Online lottery in New Jersey will be expanding next year, with direct digital sales of certain games scheduled to begin in fall 2024.
While internet lottery in the Garden State is not a novel concept, the decision by New Jersey Lottery officials to allow direct ticket purchases from a state-run website and app is drawing criticism from small business owners and a handful of lawmakers.
Online sales for draw-based games such as Pick 6 and Mega Millions will start in 2024. The New Jersey State Lottery Commission approved the changes during its Aug. 17 public meeting.
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James Carey, executive director of the New Jersey Lottery, told state media outlets that the ruling was part of the agency’s efforts to attract younger players.
Similar to how online casinos in NJ and NJ sports betting apps have created additional revenue streams for gambling operators, state lottery officials are hoping for a comparable boost to its bottom line. Pennsylvania and Michigan (two states that also have legal online casino and internet sports gambling) reported increased lottery sales after introducing online purchasing capabilities, according to Carey.
Following the ruling earlier this month, a statement from NJ Lottery read, in part:
“The Lottery believes that this increase was directly related to the introduction of online sales and by appealing to the next generation of lottery players. These new lottery players, primarily under the age of 40, who are more online, are essential to the long-term viability and success of the lottery.”
Online gamblers can already purchase NJ Lottery tickets through carrier services, such as Jackpocket NJ and Lotto.
NJ delis, corner stores feeling left out
But direct sales threaten to cut out an important middleman: lottery retailers. Just like how Atlantic City casinos are feeling the pressure from iGaming, NJ Lottery sellers are worried about how much the digital convenience will cut into their sales.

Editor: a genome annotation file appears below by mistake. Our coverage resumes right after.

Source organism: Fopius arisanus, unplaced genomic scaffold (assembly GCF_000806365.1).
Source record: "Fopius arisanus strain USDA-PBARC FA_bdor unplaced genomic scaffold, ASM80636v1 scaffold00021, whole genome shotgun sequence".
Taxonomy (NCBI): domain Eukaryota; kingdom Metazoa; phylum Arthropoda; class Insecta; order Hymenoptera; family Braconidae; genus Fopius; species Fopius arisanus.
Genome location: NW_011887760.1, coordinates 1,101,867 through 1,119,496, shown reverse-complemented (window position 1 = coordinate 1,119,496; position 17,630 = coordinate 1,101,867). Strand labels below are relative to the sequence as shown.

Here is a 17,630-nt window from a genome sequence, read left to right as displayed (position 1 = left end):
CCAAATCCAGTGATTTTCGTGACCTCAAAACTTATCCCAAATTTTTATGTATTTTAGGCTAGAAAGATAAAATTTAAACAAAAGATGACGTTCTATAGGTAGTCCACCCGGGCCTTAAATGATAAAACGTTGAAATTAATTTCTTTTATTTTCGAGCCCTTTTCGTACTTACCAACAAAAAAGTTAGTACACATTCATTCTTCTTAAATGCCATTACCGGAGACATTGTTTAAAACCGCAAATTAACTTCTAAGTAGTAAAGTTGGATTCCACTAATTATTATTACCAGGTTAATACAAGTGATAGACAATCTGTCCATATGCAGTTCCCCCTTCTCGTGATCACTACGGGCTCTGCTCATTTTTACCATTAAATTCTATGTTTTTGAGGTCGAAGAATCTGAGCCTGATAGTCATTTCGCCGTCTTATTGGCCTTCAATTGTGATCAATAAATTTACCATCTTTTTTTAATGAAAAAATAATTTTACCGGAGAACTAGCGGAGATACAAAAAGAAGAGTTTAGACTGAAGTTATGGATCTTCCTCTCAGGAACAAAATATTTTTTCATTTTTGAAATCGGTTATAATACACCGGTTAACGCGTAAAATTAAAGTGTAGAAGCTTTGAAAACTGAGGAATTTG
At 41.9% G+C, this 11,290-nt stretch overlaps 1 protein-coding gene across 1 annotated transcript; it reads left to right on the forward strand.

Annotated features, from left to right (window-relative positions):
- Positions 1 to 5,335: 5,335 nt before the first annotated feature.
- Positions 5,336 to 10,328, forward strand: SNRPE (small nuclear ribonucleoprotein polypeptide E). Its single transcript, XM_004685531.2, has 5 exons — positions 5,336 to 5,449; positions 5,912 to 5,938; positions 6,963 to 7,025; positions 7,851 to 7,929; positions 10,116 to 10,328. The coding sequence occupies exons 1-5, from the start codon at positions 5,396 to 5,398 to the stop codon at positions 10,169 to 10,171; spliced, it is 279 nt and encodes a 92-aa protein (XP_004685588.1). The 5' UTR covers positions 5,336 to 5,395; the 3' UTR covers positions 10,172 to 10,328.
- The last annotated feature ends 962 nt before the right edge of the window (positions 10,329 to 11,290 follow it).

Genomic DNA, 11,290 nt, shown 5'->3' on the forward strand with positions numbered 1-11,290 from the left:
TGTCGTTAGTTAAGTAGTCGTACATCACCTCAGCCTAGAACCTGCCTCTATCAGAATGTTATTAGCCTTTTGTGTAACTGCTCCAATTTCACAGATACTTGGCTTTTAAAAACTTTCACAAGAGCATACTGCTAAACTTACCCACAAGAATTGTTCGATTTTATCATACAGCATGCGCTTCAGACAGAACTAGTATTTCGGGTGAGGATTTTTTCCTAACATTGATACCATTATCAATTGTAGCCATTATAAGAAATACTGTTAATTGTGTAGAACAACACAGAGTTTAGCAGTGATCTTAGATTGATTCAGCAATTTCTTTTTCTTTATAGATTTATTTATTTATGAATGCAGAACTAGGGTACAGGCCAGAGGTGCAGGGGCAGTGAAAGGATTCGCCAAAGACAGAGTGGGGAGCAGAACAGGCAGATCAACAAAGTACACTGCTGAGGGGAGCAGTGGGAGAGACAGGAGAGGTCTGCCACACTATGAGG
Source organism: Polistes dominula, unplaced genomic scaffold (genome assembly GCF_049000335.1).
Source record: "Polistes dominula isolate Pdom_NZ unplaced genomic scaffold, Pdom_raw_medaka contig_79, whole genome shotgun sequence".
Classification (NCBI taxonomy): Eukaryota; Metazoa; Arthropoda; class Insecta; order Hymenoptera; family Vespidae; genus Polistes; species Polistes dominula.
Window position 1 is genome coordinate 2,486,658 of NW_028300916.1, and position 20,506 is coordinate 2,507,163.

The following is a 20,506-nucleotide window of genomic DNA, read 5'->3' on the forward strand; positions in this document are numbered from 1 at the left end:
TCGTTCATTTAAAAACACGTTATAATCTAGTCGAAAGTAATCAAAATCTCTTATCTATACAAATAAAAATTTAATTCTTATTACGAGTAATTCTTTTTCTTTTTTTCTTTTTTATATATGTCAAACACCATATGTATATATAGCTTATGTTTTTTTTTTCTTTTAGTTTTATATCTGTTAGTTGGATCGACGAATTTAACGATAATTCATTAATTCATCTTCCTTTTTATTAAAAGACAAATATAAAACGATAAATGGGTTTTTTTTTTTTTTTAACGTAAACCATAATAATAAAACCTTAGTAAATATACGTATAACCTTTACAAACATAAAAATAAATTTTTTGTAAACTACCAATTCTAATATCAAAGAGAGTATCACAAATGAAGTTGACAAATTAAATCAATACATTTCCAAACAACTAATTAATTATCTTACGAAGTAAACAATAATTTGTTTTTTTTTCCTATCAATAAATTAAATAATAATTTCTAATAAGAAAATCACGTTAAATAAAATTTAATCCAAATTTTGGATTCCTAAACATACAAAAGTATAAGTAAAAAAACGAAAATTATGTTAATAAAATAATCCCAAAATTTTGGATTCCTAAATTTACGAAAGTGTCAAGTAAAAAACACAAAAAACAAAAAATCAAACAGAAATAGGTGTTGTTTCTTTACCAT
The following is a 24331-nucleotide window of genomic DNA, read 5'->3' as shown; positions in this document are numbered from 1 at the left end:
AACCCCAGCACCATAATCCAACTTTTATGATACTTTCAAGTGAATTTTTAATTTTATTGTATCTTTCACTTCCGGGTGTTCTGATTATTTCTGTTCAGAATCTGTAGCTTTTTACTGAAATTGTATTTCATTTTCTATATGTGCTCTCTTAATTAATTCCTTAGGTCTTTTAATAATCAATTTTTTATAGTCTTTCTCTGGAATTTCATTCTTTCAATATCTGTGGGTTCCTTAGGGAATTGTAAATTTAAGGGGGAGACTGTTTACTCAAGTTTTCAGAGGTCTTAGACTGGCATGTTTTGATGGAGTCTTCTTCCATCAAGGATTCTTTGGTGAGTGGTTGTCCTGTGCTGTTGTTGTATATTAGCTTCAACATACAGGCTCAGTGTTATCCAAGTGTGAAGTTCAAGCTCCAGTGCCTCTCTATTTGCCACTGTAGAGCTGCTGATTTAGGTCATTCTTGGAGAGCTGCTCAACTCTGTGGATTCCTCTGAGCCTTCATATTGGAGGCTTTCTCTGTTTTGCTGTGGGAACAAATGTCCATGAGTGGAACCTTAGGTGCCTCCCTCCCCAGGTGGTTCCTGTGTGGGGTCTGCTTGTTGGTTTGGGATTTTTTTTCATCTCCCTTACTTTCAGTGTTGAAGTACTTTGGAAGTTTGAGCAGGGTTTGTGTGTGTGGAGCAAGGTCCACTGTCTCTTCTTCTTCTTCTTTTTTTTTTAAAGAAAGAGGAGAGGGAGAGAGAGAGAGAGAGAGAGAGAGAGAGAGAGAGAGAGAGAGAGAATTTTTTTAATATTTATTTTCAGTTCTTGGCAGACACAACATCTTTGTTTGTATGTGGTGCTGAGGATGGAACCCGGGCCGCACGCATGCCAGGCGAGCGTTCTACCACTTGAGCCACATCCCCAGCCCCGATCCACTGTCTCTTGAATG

The New Jersey Gasoline C-Store Automotive Association opposes the Lottery’s decision to allow direct digital sales.
“I just can’t imagine that this won’t take business that would have otherwise been in neighborhood stores, whether that’s irregular players jumping in on a jackpot now doing it on their phone, or regular players making a portion of their purchases online,” said Eric Blomgren, NJGCA chief administrator and director of government affairs.
NJ online lottery sales could end up in court, says lawmaker
Some state lawmakers are also taking issue with the changes, and the opposition has bipartisan support. According to New Jersey Monitor, state Senators Vin Gopal (D-Monmouth), Declan O’Scanlon (R-Monmouth) and Steve Oroho (R-Sussex) are taking the position that NJ law does not allow the state to sell lottery tickets directly to consumers.
The online news site cites attorney Michael DeLoreto, of Newark-based Gibbons PC (one of NJ’s most powerful and prestigious law firms), who agrees with the trio of lawmakers that the law does not permit what the NJ Lottery is attempting to do.
O’Scanlon, the state senator, said he believes the matter will end up in court.
Whether or not digital sales start next year, lottery players in NJ will have to continue taking that dollar and dream to their local deli to buy tickets for now.